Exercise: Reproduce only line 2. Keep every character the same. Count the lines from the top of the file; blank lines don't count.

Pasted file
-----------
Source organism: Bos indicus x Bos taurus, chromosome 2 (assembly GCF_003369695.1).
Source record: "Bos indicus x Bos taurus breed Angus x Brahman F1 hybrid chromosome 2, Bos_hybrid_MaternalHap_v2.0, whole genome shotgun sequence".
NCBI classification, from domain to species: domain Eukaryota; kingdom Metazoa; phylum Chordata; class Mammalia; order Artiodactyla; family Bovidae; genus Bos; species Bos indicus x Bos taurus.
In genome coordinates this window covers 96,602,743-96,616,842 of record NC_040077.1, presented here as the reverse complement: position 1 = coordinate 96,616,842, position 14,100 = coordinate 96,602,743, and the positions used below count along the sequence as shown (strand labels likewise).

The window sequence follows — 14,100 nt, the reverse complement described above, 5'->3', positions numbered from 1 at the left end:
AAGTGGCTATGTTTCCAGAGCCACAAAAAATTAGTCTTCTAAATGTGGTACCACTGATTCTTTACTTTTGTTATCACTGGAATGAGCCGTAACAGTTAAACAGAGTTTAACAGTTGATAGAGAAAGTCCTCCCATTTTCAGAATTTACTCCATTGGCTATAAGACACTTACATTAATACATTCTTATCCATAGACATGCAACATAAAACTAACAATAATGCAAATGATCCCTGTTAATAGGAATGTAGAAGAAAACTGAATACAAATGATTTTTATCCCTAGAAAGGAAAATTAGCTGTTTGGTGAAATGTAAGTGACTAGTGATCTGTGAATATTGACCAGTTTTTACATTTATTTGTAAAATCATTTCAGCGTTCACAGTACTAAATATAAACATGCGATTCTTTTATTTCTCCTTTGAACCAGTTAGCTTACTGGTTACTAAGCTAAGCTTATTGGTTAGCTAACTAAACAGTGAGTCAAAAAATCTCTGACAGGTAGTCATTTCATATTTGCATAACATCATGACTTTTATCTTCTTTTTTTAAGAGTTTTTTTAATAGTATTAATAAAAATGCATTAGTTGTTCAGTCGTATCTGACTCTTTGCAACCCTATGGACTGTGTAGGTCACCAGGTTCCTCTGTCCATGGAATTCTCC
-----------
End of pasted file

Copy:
Source record: "Bos indicus x Bos taurus breed Angus x Brahman F1 hybrid chromosome 2, Bos_hybrid_MaternalHap_v2.0, whole genome shotgun sequence".